Threats to bats include a shortage of their insect prey, due to pesticides used in intensive agriculture and habitat loss. The loss of old buildings and felling of old deciduous trees also reduces availability of roost sites for bats. Similarly, chemical treatments placed on timber beams in roofing can be toxic to bats. It has also been suggested that the use of the antiparasitic drug Ivermectin used in cattle can reduce beetle numbers which may affect bat foraging behaviour and conservation (Finch et al., 2020). However, on a more positive note, it is thought that the recent expansion of the great spotted woodpecker in Ireland might increase availability of roost sites for bats (Kotowska et al., 2020).
Ireland’s bats are all protected under the Wildlife Act (1976) and the Wildlife (Amendment) Act 2000. Bat’s are also a European protected species under Annex IV of the European Habitats Directive. It is an offence to intentionally harm a bat or disturb its resting place.
Bats are often feared and misunderstood which has led to many myths surrounding them:
“Bats are blind” All bats can see. Some species have better eyesight than others, primarily species that do not rely on echolocation, as they often hunt for food with sight and smell alone.
“Bats suck blood” Vampire bats do exist in Central and South America where they have been recorded feeding on livestock, such as cows, pigs and chickens. However, despite how they appear in horror movies, vampire bats have rarely been recorded feeding on humans. Regardless, all Irish bats feed solely on insects and do not drink blood.
“Bats will get caught in your hair” Definitely not! Their keen echolocation allows them to know exactly what is around them and so they will not get stuck in your hair. This myth stems from bats swooping down to catch insects above people’s heads.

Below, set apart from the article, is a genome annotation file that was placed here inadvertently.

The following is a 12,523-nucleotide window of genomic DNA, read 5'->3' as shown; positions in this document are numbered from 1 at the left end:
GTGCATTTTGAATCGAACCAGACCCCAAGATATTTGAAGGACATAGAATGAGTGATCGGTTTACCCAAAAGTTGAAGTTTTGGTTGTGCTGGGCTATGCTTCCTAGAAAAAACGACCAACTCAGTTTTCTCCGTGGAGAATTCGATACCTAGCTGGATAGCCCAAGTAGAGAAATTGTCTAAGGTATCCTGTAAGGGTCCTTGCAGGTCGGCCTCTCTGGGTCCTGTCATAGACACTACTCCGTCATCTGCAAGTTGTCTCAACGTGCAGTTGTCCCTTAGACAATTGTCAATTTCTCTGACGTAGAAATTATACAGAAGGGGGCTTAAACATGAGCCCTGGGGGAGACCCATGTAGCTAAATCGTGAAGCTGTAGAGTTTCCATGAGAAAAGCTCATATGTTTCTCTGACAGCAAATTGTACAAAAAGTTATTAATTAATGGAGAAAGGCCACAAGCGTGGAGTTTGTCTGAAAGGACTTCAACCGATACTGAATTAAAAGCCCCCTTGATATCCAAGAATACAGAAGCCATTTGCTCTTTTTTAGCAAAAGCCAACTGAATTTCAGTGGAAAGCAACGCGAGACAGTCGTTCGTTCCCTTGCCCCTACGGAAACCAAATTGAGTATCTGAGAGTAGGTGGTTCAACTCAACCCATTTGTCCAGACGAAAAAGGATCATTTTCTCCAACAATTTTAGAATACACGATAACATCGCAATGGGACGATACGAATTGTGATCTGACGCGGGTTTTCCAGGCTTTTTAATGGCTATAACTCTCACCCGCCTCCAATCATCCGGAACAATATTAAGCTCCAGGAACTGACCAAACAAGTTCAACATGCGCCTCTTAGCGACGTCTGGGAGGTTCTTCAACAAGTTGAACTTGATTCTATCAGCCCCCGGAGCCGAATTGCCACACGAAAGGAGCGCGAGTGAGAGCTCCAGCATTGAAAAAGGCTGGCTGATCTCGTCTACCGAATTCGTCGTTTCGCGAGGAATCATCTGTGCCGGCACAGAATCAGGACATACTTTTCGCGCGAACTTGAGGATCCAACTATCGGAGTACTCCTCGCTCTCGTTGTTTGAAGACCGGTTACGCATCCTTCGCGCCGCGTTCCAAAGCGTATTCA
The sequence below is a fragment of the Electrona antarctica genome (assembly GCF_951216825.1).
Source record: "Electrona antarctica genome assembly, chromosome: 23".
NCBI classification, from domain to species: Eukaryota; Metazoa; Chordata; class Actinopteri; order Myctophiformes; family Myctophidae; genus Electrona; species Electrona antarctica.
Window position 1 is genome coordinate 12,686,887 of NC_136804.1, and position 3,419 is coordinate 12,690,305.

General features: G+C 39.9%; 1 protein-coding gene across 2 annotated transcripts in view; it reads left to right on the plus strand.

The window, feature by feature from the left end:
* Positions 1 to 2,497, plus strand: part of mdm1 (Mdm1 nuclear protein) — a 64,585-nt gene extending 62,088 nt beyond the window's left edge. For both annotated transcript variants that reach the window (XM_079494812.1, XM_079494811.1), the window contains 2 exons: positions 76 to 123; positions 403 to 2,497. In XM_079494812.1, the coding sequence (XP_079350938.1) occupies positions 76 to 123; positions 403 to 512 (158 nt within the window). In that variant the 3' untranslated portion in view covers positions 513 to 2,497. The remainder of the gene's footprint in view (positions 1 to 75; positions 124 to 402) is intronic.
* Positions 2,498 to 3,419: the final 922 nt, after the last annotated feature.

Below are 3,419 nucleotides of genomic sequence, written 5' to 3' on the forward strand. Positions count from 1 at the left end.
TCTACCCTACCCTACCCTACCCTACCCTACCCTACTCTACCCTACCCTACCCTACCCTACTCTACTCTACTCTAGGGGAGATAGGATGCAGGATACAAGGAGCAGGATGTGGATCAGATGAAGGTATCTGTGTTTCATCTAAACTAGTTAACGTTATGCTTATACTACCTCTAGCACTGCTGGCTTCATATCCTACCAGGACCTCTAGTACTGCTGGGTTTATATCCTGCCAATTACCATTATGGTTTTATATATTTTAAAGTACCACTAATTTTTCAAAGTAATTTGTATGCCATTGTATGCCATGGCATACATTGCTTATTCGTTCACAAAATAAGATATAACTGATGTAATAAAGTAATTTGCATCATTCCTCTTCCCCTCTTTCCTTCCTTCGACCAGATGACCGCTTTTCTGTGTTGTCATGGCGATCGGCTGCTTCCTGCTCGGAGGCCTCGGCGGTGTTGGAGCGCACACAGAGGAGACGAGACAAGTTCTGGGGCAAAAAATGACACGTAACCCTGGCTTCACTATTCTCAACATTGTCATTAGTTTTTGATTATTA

“Bats are just flying mice” Bats are actually more closely related to primates, such as humans, than they are to rodents!
“All bats have rabies” There have never been any bats found with rabies in Ireland, although a very small proportion have been found in the UK and other countries in Europe. For this reason, it is important to always wear gloves when handling bats and other mammal species, as they do have the potential to carry rabies and it can be transmitted through bites and scratches.
If you have found a grounded bat during the day, never handle it with bare hands as it may bite. Try to ensure it is in a safe, warm place and provide food such as mealworms or chopped up cat and dog food. You can also provide water in a small, shallow dish. Once the bat is safe, you can get further advice from Bat Conservation Ireland or Irish Wildlife Matters or contact the National Parks and Wildlife Service in the Republic of Ireland on (01) 888 2000.
Bat Conservation Ireland https://www.batconservationireland.org/irish-bats
Bat Conservation Trust UK https://www.bats.org.uk/
Finch, D., Schofield, H., Floate, K.D., Kubasiewicz, L.M. and Mathews, F. (2020), Implications of Endectocide Residues on the Survival of Aphodiine Dung Beetles: A Meta-Analysis. Environ Toxicol Chem, 39: 863-872. https://doi.org/10.1002/etc.4671
Kotowska D, Zegarek M, Osojca G, Satory A, Pärt T, Żmihorski M. Spatial patterns of bat diversity overlap with woodpecker abundance. PeerJ. 2020 Jun 18;8:e9385. doi: 10.7717/peerj.9385. PMID: 32596056; PMCID: PMC7306217.
Written by Rebecca O’Sullivan